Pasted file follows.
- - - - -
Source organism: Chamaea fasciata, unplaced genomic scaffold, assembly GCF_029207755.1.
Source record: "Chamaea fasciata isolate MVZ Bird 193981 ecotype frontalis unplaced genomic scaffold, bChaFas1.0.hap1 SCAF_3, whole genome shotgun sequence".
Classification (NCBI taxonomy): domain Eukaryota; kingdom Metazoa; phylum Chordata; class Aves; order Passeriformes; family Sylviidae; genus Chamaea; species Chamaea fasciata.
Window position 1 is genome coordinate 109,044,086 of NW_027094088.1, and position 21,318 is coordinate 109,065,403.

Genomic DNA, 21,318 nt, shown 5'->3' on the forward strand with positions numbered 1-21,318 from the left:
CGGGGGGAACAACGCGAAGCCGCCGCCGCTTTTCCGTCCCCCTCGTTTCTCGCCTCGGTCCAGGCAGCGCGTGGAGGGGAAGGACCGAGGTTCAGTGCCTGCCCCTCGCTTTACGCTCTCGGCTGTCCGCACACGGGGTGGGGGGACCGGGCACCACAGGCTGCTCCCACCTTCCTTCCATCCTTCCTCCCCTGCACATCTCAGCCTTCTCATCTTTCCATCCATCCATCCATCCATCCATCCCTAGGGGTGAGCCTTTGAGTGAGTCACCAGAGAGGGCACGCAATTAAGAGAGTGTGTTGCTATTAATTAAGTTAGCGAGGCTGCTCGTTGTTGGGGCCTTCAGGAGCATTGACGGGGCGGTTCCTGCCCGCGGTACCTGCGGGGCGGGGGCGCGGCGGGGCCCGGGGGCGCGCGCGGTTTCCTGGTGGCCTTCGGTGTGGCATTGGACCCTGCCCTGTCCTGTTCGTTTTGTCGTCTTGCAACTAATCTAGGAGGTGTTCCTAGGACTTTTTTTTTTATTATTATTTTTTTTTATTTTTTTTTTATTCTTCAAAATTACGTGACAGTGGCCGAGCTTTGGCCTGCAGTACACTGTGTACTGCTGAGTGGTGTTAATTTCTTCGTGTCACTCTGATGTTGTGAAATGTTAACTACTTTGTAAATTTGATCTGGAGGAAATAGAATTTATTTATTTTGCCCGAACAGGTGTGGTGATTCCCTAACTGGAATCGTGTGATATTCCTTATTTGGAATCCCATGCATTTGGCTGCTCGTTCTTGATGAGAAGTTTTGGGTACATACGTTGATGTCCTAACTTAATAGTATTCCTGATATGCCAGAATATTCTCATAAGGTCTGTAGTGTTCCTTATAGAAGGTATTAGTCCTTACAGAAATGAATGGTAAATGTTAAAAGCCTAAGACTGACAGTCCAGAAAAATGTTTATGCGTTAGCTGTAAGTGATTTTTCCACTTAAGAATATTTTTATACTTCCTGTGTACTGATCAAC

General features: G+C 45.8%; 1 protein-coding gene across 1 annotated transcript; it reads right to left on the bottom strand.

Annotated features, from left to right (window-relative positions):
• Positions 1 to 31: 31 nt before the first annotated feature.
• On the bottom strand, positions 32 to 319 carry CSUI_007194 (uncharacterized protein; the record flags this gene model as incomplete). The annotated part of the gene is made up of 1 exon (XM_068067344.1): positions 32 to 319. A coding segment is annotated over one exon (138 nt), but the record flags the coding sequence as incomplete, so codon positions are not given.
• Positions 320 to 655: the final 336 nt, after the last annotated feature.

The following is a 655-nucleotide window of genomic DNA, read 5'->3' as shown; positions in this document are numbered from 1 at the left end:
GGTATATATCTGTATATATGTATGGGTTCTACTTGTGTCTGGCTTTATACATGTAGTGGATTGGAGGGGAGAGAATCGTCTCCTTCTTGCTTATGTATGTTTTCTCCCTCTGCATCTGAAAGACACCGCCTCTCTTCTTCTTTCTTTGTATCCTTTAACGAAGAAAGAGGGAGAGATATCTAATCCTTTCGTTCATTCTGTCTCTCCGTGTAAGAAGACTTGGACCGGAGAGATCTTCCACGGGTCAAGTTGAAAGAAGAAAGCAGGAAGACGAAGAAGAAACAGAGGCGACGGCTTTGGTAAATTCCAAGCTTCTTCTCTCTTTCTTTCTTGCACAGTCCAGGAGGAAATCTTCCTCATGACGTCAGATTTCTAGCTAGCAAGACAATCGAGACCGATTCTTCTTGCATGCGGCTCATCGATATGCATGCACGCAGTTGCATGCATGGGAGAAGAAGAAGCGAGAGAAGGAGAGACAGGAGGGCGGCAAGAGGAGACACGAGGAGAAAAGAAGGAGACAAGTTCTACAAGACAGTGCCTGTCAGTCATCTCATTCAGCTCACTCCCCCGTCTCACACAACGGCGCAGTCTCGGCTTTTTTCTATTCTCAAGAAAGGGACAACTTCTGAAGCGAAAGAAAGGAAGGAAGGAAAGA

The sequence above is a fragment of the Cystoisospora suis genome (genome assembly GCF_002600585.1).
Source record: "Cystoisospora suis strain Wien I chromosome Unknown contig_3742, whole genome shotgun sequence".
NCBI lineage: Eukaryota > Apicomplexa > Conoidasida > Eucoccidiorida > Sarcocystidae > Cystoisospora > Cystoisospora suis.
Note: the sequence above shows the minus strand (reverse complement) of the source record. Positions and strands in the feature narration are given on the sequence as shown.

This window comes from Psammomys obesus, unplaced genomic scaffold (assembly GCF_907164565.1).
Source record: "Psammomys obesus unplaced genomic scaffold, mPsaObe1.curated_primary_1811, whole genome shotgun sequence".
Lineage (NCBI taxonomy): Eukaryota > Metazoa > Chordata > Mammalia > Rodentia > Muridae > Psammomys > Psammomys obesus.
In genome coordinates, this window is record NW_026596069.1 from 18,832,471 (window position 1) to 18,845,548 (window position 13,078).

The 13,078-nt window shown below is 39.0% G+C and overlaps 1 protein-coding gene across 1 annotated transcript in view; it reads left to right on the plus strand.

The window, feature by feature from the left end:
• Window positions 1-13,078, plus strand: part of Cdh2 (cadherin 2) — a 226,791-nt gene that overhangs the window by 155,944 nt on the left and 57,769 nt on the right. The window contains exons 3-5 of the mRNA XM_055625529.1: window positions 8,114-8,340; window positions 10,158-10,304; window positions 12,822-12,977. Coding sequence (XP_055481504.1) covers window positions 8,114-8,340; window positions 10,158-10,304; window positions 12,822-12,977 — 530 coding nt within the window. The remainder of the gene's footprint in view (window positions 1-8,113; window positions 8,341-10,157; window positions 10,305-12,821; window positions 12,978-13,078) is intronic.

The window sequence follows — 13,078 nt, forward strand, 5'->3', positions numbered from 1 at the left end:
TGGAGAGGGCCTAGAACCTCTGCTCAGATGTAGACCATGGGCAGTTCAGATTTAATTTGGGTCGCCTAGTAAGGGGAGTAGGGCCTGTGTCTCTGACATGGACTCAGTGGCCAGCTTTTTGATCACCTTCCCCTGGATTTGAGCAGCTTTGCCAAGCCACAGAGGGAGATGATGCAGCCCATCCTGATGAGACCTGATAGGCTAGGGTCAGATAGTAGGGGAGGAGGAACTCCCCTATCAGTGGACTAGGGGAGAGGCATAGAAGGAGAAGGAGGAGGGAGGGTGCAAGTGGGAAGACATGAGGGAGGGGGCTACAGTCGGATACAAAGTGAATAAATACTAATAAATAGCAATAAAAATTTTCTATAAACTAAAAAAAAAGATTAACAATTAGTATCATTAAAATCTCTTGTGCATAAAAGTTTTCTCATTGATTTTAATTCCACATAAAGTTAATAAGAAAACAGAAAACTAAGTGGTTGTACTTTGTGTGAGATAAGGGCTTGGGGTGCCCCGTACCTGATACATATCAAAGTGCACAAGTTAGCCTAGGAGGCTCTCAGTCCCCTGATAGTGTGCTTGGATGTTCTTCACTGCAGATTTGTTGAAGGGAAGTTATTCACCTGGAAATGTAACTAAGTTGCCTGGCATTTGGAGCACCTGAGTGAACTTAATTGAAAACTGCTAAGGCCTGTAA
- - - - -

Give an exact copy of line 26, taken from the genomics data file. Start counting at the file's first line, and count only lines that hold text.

TGGAGAGGGCCTAGAACCTCTGCTCAGATGTAGACCATGGGCAGTTCAGATTTAATTTGGGTCGCCTAGTAAGGGGAGTAGGGCCTGTGTCTCTGACATGGACTCAGTGGCCAGCTTTTTGATCACCTTCCCCTGGATTTGAGCAGCTTTGCCAAGCCACAGAGGGAGATGATGCAGCCCATCCTGATGAGACCTGATAGGCTAGGGTCAGATAGTAGGGGAGGAGGAACTCCCCTATCAGTGGACTAGGGGAGAGGCATAGAAGGAGAAGGAGGAGGGAGGGTGCAAGTGGGAAGACATGAGGGAGGGGGCTACAGTCGGATACAAAGTGAATAAATACTAATAAATAGCAATAAAAATTTTCTATAAACTAAAAAAAAAGATTAACAATTAGTATCATTAAAATCTCTTGTGCATAAAAGTTTTCTCATTGATTTTAATTCCACATAAAGTTAATAAGAAAACAGAAAACTAAGTGGTTGTACTTTGTGTGAGATAAGGGCTTGGGGTGCCCCGTACCTGATACATATCAAAGTGCACAAGTTAGCCTAGGAGGCTCTCAGTCCCCTGATAGTGTGCTTGGATGTTCTTCACTGCAGATTTGTTGAAGGGAAGTTATTCACCTGGAAATGTAACTAAGTTGCCTGGCATTTGGAGCACCTGAGTGAACTTAATTGAAAACTGCTAAGGCCTGTAA